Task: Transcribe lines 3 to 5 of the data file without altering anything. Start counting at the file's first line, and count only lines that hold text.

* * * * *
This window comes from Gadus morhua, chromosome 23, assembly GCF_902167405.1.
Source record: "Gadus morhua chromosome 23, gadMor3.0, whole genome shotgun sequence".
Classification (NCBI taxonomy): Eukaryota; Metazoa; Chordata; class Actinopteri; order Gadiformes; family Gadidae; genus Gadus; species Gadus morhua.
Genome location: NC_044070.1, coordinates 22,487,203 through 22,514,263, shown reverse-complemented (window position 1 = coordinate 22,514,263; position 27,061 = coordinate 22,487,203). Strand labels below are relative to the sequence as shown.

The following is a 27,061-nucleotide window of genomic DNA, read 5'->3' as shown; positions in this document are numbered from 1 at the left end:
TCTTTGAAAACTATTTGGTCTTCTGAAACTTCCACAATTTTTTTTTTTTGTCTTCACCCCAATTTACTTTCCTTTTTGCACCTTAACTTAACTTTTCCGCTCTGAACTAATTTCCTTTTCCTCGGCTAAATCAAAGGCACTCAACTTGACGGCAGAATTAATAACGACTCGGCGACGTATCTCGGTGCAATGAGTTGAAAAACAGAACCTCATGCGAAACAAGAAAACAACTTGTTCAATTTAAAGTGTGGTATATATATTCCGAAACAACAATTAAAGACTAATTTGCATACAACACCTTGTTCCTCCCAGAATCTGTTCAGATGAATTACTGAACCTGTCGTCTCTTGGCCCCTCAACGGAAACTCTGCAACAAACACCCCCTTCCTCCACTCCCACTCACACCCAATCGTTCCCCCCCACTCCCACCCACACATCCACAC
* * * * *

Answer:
Classification (NCBI taxonomy): Eukaryota; Metazoa; Chordata; class Actinopteri; order Gadiformes; family Gadidae; genus Gadus; species Gadus morhua.
Genome location: NC_044070.1, coordinates 22,487,203 through 22,514,263, shown reverse-complemented (window position 1 = coordinate 22,514,263; position 27,061 = coordinate 22,487,203). Strand labels below are relative to the sequence as shown.

The following is a 27,061-nucleotide window of genomic DNA, read 5'->3' as shown; positions in this document are numbered from 1 at the left end: